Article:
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James, MD; Osborn, G
Publisher: British Library
Languages: English
Types: Article
Subjects: other, KD0051
The London Olympic Games and Paralympics Act 2006 (the Act) received its Royal Assent on 30 March 2006, well over six years before the Games themselves are due to begin. The early passing of this Act is partly to ensure that the Olympic Delivery Authority (ODA) has sufficient time to organise the Games, and partly to ensure that Parliament has sufficient legislative time to implement the legal framework necessary to stage a modern Games to the satisfaction of the International Olympic Committee (IOC). The Act as a whole covers a variety of issues from the creation of the ODA and the defining of its role and powers in respect of planning and transport to the creation of several new criminal offences.\ud Within the Act are certain key areas worthy of socio-legal investigation. Indeed, many of the provisions are emblematic of how the law maps the cultural and commercial tensions that we have identified elsewhere (James and Osborn, 2009 and Greenfield and Osborn, 2001). These tensions are particularly pronounced with respect to an event such as the Olympics, where the historically entrenched cultural values and identity of the Olympic movement must now be read alongside the commercial imperative of maximising income (Tomlinson, 2005).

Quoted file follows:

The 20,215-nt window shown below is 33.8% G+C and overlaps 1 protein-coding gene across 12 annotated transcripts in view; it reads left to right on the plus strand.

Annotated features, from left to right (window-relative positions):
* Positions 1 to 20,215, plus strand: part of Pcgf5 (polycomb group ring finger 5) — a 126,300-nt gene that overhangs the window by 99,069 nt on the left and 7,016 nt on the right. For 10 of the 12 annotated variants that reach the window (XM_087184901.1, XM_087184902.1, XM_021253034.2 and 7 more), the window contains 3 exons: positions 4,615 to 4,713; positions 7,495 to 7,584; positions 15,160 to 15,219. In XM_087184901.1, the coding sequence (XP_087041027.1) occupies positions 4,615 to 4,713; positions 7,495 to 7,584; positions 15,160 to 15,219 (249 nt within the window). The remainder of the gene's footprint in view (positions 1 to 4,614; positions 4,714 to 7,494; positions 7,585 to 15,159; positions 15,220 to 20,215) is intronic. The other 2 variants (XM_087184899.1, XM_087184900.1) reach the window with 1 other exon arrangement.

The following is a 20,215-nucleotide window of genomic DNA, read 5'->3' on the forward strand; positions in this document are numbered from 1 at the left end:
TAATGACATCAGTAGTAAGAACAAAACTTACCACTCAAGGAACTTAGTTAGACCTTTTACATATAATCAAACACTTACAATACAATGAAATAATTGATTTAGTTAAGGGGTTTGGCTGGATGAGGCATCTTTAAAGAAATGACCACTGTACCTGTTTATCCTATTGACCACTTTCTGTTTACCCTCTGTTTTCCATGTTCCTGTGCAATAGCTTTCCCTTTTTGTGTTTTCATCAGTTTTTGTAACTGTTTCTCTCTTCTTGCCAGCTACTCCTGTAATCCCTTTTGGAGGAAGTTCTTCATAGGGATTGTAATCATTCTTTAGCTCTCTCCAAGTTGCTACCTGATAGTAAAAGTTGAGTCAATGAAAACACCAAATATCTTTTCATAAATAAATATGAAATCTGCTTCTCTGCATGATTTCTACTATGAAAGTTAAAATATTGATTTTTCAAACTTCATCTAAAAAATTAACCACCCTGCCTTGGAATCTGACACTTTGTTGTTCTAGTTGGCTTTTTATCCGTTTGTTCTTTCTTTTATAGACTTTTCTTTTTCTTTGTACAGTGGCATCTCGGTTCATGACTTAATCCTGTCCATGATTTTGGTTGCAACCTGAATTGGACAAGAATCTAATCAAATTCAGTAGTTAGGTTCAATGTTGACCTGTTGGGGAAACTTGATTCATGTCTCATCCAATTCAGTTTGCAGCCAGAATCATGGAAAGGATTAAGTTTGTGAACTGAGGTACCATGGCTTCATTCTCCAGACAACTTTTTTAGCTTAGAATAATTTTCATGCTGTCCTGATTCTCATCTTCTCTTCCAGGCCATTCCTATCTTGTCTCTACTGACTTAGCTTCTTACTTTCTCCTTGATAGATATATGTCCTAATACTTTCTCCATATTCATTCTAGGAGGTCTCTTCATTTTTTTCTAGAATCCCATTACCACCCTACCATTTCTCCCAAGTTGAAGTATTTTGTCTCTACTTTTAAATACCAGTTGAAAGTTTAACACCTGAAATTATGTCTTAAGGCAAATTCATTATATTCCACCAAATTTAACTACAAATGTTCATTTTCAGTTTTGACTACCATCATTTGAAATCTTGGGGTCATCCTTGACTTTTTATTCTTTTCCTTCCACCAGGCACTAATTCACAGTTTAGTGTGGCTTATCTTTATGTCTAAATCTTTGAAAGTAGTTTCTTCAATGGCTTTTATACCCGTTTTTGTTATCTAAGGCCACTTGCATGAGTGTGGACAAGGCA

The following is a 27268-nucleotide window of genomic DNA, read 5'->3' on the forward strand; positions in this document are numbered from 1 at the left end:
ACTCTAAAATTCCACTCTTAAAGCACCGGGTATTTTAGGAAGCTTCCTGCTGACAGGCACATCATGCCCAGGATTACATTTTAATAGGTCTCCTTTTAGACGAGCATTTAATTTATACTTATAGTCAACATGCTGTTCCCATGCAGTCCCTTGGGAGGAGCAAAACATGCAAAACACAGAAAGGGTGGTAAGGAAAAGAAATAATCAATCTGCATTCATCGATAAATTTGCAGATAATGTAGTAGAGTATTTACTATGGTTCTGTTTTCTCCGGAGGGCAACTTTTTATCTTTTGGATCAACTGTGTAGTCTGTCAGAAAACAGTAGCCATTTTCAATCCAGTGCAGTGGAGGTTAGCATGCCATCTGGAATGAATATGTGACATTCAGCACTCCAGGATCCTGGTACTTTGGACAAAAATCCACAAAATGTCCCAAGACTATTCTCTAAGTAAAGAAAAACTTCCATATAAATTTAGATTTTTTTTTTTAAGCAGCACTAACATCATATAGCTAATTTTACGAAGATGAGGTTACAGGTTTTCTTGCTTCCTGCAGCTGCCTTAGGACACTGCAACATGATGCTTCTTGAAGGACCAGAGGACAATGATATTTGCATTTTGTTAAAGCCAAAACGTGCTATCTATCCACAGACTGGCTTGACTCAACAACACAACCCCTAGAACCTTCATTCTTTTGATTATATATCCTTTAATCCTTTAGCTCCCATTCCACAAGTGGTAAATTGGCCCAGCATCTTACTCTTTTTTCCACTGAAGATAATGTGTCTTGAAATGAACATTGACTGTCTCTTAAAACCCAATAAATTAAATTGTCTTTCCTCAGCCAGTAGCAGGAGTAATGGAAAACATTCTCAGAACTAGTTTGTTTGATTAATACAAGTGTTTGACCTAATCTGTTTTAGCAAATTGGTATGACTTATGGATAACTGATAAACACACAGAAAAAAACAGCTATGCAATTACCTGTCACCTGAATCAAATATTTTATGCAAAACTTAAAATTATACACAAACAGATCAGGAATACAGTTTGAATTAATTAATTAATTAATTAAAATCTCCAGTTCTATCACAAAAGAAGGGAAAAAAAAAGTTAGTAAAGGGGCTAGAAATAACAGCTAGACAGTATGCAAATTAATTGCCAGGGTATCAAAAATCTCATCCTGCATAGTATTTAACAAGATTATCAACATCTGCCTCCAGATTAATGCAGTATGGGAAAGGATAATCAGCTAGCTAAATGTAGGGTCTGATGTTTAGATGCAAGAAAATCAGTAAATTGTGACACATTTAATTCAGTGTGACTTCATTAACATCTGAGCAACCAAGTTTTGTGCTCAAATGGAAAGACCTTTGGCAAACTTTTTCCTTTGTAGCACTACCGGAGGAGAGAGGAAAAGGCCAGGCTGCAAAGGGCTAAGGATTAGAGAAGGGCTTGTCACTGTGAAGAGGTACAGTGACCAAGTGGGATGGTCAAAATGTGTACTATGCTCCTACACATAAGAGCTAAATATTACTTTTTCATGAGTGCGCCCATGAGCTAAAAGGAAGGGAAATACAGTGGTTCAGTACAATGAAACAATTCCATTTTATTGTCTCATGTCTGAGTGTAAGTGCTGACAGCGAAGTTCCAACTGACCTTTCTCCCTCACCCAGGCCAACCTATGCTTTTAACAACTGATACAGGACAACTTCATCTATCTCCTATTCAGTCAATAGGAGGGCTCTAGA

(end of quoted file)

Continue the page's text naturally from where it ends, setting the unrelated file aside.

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    • Greenfield, S and Osborn, G (1996) 'After The Act? The Reconstruction and Regulation of Football Fandom' Journal of Civil Liberties , vol 1, p7-28.
    • British Library shelf-mark: ZC.9.a.4531 or 4958.369320 Greenfield, S and Osborn, G (2001) Regulating Football (London, Pluto Press).
    • British Library shelf-mark: YC.2001.a.9236 or m01/30556 DSC Hart, S (2008) 'Join a club if you want a ticket for London 2012' Telegraph.co.uk, Last Updated: 11 Dec 2008 http://www.telegraph.co.uk/sport/othersports/olympics/london2012/3702617/Join-aclub-if-you-want-an-Olympic-ticket-says-Sebastian-Coe.html Date accessed 9 January 2009.
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